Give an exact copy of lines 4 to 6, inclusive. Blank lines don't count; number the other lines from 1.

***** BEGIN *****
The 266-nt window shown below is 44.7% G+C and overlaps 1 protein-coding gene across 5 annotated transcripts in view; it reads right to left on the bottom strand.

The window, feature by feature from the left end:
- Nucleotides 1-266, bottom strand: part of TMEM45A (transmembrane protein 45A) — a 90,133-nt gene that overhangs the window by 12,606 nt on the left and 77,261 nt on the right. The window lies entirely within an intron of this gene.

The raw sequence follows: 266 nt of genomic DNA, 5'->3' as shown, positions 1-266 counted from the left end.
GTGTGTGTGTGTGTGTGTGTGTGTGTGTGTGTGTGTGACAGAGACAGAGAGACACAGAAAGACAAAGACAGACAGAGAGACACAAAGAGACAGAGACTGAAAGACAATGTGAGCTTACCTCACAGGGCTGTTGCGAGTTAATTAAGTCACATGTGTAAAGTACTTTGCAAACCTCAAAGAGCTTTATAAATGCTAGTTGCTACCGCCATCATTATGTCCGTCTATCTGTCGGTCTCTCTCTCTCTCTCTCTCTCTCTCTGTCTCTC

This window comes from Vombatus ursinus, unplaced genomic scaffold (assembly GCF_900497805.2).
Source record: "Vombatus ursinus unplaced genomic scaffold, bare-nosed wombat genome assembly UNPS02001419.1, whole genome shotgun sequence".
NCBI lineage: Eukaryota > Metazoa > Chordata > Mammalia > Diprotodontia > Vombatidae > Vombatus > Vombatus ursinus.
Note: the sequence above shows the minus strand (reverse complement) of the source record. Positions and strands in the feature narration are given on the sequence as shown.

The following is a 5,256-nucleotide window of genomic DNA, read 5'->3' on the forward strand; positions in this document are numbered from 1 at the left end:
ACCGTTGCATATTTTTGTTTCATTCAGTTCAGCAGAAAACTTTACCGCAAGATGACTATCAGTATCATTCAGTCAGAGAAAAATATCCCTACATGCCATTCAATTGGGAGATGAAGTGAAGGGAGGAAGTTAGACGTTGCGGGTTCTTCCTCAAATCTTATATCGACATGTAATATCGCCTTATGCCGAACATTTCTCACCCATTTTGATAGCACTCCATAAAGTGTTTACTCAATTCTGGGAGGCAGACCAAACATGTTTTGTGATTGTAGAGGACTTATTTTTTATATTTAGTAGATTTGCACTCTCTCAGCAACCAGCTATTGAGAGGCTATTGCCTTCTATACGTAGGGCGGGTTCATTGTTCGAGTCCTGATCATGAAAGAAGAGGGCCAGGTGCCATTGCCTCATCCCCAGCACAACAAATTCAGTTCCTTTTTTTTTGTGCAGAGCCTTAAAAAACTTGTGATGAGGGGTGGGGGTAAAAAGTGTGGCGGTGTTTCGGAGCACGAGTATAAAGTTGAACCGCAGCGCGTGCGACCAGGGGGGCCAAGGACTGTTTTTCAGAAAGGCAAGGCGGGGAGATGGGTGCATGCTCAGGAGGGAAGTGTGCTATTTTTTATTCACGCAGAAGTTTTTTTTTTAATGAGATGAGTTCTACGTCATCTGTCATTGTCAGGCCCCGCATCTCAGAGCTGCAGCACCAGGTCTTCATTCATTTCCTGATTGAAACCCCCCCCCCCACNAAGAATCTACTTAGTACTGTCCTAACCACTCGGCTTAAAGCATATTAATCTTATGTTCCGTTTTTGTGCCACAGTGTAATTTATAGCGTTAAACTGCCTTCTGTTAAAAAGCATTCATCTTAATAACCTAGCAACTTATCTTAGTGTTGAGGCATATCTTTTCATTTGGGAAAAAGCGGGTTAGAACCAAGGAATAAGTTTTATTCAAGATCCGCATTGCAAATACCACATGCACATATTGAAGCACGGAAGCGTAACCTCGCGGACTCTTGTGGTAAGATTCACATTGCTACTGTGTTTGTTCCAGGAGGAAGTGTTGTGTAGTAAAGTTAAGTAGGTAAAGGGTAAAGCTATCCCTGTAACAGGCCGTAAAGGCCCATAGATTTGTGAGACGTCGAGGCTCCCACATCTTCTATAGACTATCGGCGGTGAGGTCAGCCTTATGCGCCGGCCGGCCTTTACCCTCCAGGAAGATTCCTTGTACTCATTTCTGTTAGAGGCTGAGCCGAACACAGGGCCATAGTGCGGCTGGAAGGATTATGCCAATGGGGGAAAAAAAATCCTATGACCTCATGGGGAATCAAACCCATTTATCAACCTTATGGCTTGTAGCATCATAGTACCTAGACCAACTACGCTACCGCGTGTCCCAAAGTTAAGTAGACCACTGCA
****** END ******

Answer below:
The raw sequence follows: 266 nt of genomic DNA, 5'->3' as shown, positions 1-266 counted from the left end.
GTGTGTGTGTGTGTGTGTGTGTGTGTGTGTGTGTGTGACAGAGACAGAGAGACACAGAAAGACAAAGACAGACAGAGAGACACAAAGAGACAGAGACTGAAAGACAATGTGAGCTTACCTCACAGGGCTGTTGCGAGTTAATTAAGTCACATGTGTAAAGTACTTTGCAAACCTCAAAGAGCTTTATAAATGCTAGTTGCTACCGCCATCATTATGTCCGTCTATCTGTCGGTCTCTCTCTCTCTCTCTCTCTCTCTCTGTCTCTC

This window comes from Vombatus ursinus, unplaced genomic scaffold (assembly GCF_900497805.2).